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The Economic Impact of Acetabular Labral Tears: A Cost-Effectiveness Analysis Comparing Hip Arthroscopy and Structured Rehabilitation Alone

      Introduction

      Hip arthroscopy is a successful procedure to manage acetabular labral tears and concurrent hip pathology, which if left untreated, may contribute to hip osteoarthritis (OA). It is essential to analyze the economic impact of this treatment option. This study assessed the cost-effectiveness of arthroscopic repair compared to structured rehabilitation alone for labral tears.

      Methods

      A cost-effectiveness analysis of hip arthroscopy compared to structured rehabilitation for symptomatic labral tears was performed using a Markov decision model over a lifetime horizon. Direct costs (in 2014 USD), utilities of health states (in quality-adjusted life years [QALYs] gained), and probabilities of transitioning between health states were estimated from a literature review. Costs were estimated using national averages of Medicare reimbursements, adjusted for all-payers in the US. Utilities were estimated from Harris Hip Scores. Cost-effectiveness was assessed using the incremental cost-effectiveness ratio (ICER). One-way and probabilistic sensitivity analyses were performed to determine the effect of uncertainty.

      Results

      For a cohort representative of hip arthroscopy patients at our facility, arthroscopy was more costly (additional $2653) but generated more utility (additional 3.94 QALYs), compared to rehabilitation. The mean ICER was $754/QALY, well below the conventional willingness-to-pay (WTP) threshold of $50,000/QALY. Arthroscopy is expected to be cost-effective for 94.5% of patients. Although arthroscopy decreased in cost-effectiveness with increasing age, it remained cost-effective for patients in the second to seventh decades of life. Lifetime incidence of symptomatic hip OA was twice as high for patients treated for rehabilitation compared to arthroscopy. The preferred treatment was sensitive to the utility following successful hip arthroscopy, although the utility at which arthroscopy becomes less cost-effective than rehabilitation is far below our best estimate.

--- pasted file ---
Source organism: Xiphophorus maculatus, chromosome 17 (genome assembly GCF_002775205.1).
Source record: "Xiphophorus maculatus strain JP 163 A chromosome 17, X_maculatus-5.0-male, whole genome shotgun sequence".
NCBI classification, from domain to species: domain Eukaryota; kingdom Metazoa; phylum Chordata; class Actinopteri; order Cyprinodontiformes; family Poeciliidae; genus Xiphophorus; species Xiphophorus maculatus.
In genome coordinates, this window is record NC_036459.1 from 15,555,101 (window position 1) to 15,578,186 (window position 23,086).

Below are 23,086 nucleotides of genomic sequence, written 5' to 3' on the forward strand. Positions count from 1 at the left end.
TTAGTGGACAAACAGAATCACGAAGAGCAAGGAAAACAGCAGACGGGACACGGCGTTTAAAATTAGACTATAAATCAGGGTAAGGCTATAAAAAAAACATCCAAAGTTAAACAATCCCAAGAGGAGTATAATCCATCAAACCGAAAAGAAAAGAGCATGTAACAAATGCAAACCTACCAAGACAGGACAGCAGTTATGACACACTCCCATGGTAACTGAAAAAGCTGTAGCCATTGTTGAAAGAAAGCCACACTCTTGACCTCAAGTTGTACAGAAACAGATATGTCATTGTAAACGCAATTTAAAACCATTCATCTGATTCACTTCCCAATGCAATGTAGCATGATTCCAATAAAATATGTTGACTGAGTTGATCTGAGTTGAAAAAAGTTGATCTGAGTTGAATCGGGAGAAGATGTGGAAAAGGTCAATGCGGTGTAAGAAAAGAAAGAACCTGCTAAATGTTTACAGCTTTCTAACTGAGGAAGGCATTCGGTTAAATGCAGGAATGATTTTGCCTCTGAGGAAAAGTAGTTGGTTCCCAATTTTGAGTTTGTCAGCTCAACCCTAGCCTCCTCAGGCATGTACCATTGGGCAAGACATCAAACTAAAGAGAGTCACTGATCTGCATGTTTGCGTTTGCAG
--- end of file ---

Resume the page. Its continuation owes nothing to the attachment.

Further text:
Conclusion

      Hip arthroscopy is more cost-effective resulting in lower incidence of symptomatic OA than structured rehabilitation alone, when treating symptomatic labral tears of patients in the second to seventh decades of life.